while it reduces to 89.4% for sample contain 15 wt% Al2O3 which reflect nanocomposite achieving 56.2% increase. In these composites, two pa­
larger decreasing rate of relative density for this sample. This is due to rameters affect the microhardness in an opposite manner. The reduction
the agglomeration of coated Al2O3 nanoparticles during the consolida­ of relative density negatively affects the general mechanical properties.
tion process (see Fig. 3(d)). The agglomeration of these particles in an However, the grain refinement and dislocation generation strengthen
irregular shape results in more voids between Al and Al2O3 particles the composite. In these composites, the positive effect of grain refine­
[29]. For samples consolidated at 600 ᵒC, the relative density of sample ment and dislocation generation is able to vanish the negative effect of
free of coated Al2O3 nanoparticles is almost 100% which mean that the relative density reduction. Therefore, this improvement in the micro­
prepared sample is fully dense. Addition of 5 wt% coated Al2O3 de­ hardness is attributed to the grain refinement/crystallite size reduction
creases the relative density to 98.84% due to the higher compressive (see Table 1). Additionally, the higher microhardness of Al2O3 nano­
particles and their coating layer (Cu nanoparticles) contribute this
improvement. Increasing Al2O3 content to 15 wt% results in a slight
reduction of the microhardness of the prepared composite due to the
agglomeration of Al2O3 nanoparticles (see Fig. 3(d)) and the larger
reduction of the relative density (see Fig. 10). So, in this sample, two
parameters negatively affect the mechanical properties against slight
grain refinement and crystallite size reduction (see Table .1). For the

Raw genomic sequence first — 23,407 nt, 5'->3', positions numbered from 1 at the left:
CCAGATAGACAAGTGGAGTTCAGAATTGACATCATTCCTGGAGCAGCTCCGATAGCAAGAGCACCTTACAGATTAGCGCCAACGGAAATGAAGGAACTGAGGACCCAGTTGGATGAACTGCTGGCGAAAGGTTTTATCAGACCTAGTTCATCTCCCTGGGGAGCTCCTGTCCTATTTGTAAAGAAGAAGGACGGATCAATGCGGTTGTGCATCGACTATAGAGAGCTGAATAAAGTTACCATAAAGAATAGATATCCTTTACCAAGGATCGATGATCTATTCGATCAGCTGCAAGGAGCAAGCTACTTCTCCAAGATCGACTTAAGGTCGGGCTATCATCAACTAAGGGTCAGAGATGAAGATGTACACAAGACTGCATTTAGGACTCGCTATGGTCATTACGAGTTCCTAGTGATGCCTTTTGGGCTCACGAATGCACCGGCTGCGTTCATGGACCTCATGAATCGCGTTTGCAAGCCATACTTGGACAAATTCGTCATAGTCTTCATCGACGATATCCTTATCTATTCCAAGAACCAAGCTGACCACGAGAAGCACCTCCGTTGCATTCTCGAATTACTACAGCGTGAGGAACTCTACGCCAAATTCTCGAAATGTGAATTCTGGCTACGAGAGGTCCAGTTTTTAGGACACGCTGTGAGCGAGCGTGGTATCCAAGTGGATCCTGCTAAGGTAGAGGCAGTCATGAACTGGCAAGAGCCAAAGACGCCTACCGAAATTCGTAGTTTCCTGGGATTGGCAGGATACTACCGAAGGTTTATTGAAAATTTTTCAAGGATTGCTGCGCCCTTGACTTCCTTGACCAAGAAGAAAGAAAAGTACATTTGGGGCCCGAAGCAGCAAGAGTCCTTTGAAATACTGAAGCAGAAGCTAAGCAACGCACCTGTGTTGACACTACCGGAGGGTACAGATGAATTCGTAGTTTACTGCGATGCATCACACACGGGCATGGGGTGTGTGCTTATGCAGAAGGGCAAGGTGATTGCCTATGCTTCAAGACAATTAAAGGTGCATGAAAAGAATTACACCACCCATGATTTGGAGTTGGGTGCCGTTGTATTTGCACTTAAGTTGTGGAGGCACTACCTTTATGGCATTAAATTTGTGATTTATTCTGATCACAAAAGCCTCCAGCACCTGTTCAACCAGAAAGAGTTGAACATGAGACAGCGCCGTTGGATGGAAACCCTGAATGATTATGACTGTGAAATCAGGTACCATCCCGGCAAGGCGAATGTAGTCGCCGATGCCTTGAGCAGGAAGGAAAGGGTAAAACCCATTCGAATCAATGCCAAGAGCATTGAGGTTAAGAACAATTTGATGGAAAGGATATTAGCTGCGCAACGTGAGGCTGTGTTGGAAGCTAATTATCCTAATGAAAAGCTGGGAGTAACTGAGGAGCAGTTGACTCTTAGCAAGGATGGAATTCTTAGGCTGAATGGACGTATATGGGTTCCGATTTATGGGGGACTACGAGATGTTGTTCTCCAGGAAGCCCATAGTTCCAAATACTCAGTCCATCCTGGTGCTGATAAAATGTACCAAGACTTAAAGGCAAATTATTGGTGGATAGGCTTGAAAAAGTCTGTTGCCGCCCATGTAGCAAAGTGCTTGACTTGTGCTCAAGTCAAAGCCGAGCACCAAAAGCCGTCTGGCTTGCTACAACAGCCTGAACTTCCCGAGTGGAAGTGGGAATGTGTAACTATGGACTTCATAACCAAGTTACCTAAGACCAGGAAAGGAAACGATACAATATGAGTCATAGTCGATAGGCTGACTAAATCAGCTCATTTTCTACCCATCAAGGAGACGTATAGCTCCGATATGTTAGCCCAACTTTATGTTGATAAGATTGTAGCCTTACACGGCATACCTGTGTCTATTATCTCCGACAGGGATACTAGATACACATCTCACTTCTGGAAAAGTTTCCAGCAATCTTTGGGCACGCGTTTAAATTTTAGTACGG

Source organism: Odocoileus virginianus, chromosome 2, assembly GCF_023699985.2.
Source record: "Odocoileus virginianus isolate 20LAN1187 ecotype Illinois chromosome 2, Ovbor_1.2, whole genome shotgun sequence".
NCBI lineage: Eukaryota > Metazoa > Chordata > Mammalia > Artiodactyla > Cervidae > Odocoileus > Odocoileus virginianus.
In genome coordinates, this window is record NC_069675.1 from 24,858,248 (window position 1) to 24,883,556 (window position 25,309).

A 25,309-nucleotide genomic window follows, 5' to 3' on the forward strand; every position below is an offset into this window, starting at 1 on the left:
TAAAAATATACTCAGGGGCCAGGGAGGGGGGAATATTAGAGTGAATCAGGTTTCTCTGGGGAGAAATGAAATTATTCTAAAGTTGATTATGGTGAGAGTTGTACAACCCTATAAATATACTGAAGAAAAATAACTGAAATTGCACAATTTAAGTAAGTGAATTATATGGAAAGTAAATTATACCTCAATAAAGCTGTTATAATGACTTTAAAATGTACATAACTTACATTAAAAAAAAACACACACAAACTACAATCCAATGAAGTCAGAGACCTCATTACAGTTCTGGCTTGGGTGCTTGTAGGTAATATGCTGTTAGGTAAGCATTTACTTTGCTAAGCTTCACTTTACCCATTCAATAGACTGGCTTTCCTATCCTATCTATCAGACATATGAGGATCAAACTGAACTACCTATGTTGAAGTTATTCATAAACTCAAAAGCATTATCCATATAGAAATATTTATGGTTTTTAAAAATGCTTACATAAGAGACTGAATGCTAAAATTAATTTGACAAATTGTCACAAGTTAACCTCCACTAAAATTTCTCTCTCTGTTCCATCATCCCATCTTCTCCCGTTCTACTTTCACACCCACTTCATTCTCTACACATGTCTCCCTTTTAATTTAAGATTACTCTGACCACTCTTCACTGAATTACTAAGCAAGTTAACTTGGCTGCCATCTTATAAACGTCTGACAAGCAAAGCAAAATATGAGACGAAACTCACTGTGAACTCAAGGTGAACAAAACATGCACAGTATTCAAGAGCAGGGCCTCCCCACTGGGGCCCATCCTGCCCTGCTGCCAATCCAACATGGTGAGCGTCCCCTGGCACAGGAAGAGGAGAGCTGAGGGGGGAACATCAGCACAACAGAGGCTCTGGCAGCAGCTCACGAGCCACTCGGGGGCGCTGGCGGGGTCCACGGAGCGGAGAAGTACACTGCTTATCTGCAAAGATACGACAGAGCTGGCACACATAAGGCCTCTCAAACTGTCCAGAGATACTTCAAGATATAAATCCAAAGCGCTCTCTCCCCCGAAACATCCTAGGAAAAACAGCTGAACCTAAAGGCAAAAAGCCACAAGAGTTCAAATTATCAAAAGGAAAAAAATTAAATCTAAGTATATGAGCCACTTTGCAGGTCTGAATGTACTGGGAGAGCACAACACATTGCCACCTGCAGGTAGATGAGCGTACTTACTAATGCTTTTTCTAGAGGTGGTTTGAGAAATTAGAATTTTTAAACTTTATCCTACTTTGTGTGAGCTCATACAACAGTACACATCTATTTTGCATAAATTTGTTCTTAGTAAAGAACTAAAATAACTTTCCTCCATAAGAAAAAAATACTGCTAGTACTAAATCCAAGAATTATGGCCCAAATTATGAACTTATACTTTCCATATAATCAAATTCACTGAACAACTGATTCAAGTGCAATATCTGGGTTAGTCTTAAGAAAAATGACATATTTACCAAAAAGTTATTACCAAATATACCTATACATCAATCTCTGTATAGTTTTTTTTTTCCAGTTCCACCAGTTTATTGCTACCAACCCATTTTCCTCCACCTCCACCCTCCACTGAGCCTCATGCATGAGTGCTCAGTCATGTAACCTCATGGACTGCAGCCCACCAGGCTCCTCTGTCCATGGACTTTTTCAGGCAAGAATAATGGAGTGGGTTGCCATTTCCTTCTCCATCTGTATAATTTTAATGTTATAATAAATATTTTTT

samples compacted at 600 ᵒC, the microhardness is increased with Al2O3
content from 58.5 for Al to 120.4 for sample contain 15 wt% achieving
105% improvement. This large increase due to the higher grain refine­
ment and crystallite size reduction (see Table 1) besides the higher
hardness of Al2O3 and Cu particles as previously stated.

Fig. 9. Coefficient of friction of Al–Al2O3 coated Cu nanocomposites consoli­ Fig. 10. Effect of Al2O3 content on relative density of Al–Al2O3 coated Cu
dated at two different temperatures: (a) 400 � C and (b) 600 � C. nanocomposites.

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facilitate the material removal process [40]. The coefficient of friction of


the prepared samples during abrasive wear test follow almost the same
trend observed for wear rates (see Fig. 9).

4.2. Effect of compaction temperature

Hot compaction process is presented in this work to consolidate the


milled powder instead of the conventional consolidation process, cold
compaction followed by sintering. Hot compaction process has advan­
tages over the conventional consolidation procedure such as shorter
processing time and less possibility for void formation. The compaction
temperature seems to highly influence physical, mechanical and wear
properties of Al–Al2O3 coated Cu nanocomposites. Increasing hot
compaction temperature provides more dense samples with less amount